A Question About Death
September 21, 2023, 12:26 PM

Question: In 1 Corinthians 15:26, we read, “The last enemy that will be destroyed is death.” Was death destroyed at the resurrection, or will it be destroyed at the final judgment in Revelation 20?

Answer: The short answer to this question is “yes.” Your question gets to the heart of something we see in the NT, particularly in the writings of the Apostle Paul, called inaugurated eschatology. “Eschatology” is the branch of Christian theology that is typically referred to as the study of “last things” (eschatos is the Greek word for “last”). “Inaugurated” simply means “to begin, to introduce.” So, when we say, “inaugurated eschatology,” we mean that the last things have begun, or been introduced. We capture this in the phrase you may have heard, “the already and the not yet.”

One of the things the Apostle Paul wants to get across in his writings is that the age to come (the “last things,” the eschaton) has broken into our current/present (evil) age. Where do we see this? One of the clearest passages that speaks of this “already/not yet” is 2 Corinthians 5:17 where Paul says, “Therefore, if anyone is in Christ, he is a new creation; old things have passed away; behold, all things have become new” (2 Corinthians 5:17 NKJV). What Paul is saying here is a Christian is already a new creation, he is already part of that age to come which we see described in Revelation 21-22.

But obviously we can look around us and see that the world is still full of sin. We still struggle with sin. We still decay and die. The world still goes through disasters. How is this a new creation? That’s where the “already/not yet” comes in. Christians are recipients of the new birth (John 3:3). We have, as Paul says in Ephesians 2:5, been made alive in Christ. While the new creation has been inaugurated, it has not been fully consummated. That’s the “not yet.” Paul, in Romans 8:18-30, shows us the reality of the Christian life is one from suffering to glory. In Romans 8:23, Paul says, “Not only that, but we also who have the firstfruits of the Spirit, even we ourselves groan within ourselves, eagerly waiting for the adoption, the redemption of our body” (Romans 8:23 NKJV). Note carefully what Paul is saying. Christians have “the firstfruits of the Spirit.” That’s the new birth we mentioned earlier. Then note what he says we wait for, “the redemption of our bodies.” That’s the “not yet.” We are not yet in our glorified bodies. Our natural, fleshly bodies will decay and die. Our glorified, spiritual bodies will be those that are fit for the new creation.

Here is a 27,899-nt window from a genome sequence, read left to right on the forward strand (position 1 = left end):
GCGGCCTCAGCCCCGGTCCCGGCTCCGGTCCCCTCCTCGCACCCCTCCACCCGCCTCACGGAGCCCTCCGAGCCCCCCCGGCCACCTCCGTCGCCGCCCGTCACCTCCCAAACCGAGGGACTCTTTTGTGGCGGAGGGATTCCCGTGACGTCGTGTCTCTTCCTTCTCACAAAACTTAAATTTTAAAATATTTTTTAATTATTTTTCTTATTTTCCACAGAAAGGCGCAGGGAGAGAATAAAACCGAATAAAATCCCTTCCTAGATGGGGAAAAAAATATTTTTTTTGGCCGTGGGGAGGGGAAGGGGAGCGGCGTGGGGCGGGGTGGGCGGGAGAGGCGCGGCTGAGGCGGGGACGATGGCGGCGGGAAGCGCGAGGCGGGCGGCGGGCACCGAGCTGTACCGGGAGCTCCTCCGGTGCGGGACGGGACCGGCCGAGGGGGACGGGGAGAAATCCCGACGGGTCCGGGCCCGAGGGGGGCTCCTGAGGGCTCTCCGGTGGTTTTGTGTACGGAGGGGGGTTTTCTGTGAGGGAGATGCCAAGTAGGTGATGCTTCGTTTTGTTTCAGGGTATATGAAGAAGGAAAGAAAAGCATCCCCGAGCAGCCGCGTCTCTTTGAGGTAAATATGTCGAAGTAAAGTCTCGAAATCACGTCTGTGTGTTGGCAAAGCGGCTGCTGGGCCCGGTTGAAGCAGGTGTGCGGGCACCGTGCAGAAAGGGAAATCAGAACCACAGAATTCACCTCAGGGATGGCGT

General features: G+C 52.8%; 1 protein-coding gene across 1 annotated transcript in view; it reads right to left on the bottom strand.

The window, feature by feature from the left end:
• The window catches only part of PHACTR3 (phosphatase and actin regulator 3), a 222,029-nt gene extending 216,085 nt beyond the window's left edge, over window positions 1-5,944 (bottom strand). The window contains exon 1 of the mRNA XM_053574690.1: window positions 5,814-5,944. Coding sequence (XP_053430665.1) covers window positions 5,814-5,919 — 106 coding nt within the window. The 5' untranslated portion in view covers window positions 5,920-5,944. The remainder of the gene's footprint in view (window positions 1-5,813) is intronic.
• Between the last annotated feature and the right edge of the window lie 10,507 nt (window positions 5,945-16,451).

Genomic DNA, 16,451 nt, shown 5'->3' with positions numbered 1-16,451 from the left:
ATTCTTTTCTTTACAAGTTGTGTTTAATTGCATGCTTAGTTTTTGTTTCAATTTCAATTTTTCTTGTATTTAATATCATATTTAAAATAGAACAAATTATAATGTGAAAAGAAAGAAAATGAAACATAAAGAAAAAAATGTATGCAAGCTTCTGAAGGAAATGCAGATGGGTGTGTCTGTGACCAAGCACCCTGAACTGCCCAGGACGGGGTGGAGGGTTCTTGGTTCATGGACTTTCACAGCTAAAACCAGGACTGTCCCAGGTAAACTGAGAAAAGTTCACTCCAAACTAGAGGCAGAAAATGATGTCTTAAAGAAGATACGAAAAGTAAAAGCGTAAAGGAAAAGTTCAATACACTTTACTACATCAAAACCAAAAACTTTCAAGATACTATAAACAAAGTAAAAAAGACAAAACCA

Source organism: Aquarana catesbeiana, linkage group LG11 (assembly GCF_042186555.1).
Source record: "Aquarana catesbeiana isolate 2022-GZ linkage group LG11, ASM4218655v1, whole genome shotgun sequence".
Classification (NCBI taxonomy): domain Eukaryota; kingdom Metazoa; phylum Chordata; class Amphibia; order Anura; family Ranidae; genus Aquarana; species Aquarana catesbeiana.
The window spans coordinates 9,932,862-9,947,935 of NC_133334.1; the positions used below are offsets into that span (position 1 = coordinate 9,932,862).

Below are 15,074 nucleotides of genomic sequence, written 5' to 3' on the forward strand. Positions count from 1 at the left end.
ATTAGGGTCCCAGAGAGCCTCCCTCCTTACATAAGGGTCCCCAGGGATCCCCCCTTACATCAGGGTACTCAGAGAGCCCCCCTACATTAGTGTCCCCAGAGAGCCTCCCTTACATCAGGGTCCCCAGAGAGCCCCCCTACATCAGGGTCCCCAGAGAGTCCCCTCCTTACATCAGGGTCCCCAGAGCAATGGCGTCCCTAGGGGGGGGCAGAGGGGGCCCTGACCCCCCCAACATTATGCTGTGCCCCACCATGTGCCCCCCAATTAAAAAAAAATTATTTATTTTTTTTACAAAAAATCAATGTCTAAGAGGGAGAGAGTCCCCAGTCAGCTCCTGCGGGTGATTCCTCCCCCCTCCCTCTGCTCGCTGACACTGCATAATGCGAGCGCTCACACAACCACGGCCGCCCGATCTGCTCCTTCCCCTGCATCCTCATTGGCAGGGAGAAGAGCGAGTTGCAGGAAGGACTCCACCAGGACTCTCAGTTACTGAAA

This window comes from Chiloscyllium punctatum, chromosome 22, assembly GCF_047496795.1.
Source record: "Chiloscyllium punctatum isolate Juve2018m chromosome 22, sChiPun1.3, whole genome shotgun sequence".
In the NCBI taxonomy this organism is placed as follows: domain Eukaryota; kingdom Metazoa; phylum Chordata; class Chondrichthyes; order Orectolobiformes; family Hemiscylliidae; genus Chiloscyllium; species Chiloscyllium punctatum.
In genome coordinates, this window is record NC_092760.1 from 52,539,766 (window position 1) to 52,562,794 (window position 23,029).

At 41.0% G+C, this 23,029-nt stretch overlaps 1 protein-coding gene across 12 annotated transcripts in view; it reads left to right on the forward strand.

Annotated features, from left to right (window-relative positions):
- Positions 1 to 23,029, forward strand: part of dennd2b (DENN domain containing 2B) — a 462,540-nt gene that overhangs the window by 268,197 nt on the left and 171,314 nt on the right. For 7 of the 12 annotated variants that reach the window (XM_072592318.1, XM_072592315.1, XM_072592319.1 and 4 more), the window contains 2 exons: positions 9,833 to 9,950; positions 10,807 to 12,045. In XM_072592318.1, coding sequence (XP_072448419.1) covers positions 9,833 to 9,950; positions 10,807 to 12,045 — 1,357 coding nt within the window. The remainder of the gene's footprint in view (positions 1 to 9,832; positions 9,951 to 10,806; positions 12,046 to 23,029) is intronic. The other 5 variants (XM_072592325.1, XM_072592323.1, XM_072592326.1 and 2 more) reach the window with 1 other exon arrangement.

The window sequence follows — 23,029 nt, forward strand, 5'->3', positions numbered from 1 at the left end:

Bringing this back full circle to 1 Corinthians 15, we know that Paul is dealing with some issues the Corinthians had regarding the resurrection. From the context, it seems they believed that Christ was raised from the dead, but they didn’t believe that we would be raised from the dead. They disconnected Christ’s resurrection from the resurrection of believers at the end of the age. Paul’s whole argument is meant to dismantle that way of thinking. In vv. 12-19, Paul shows the absurdity of disconnecting Christ’s resurrection from our resurrection. If there is no resurrection of the dead, then Christ has not been raised. If Christ has not been raised, then our faith is futile, and we are stuck in our sin. In vv. 20-28, Paul pivots to show how the resurrection of Christ necessarily entails the resurrection of Christians. He calls Christ the “firstfruits” (that word again) of the future resurrection harvest to come. Christ having been raised from dead means that He has defeated death decisively.

That’s why Paul taunts death in vv. 55-57 and says that God “gives us the victory through our Lord Jesus Christ” (victory over death). Yet we still die, right? Paul addresses that earlier in the chapter. It is necessary that we die so that our mortal bodies can become immortal. Paul looks at this in vv. 35-49 and uses an agricultural metaphor to describe it:

[42] So also is the resurrection of the dead. The body is sown in corruption, it is raised in incorruption. [43] It is sown in dishonor; it is raised in glory. It is sown in weakness; it is raised in power. [44] It is sown a natural body; it is raised a spiritual body. There is a natural body, and there is a spiritual body. (1 Corinthians 15:42-44 NKJV)

So, to put this all together. Christ defeats death at His resurrection. As Peter says in his Pentecost Day sermon, “[speaking of Jesus] whom God raised up, having loosed the pains of death, because it was not possible that He should be held by it” (Acts 2:24 NKJV). The resurrection of Christ guarantees the resurrection of believers. At the new birth, we are already experiencing the reality of the age to come. Our bodies must die, they must be sown, to be raised incorruptible, glorious, powerful, and spiritual. This happens on the last day, the end, as Paul says:

[24] Then comes the end, when He delivers the kingdom to God the Father, when He puts an end to all rule and all authority and power. [25] For He must reign till He has put all enemies under His feet. [26] The last enemy that will be destroyed is death. (1 Corinthians 15:24-26 NKJV)

When the end comes, then death, the “last enemy,” will be fully and finally destroyed. This is pictured in apocalyptic language in Revelation 20:14 when Death and Hades are cast into the Lake of Fire. The power of death was broken at the cross and empty tomb. The presence of death will be eradicated at the final judgment. We know this because in the New Heavens and New Earth, there is no more death (Revelation 21:4).

I hope this helps.

~ Pastor Carl

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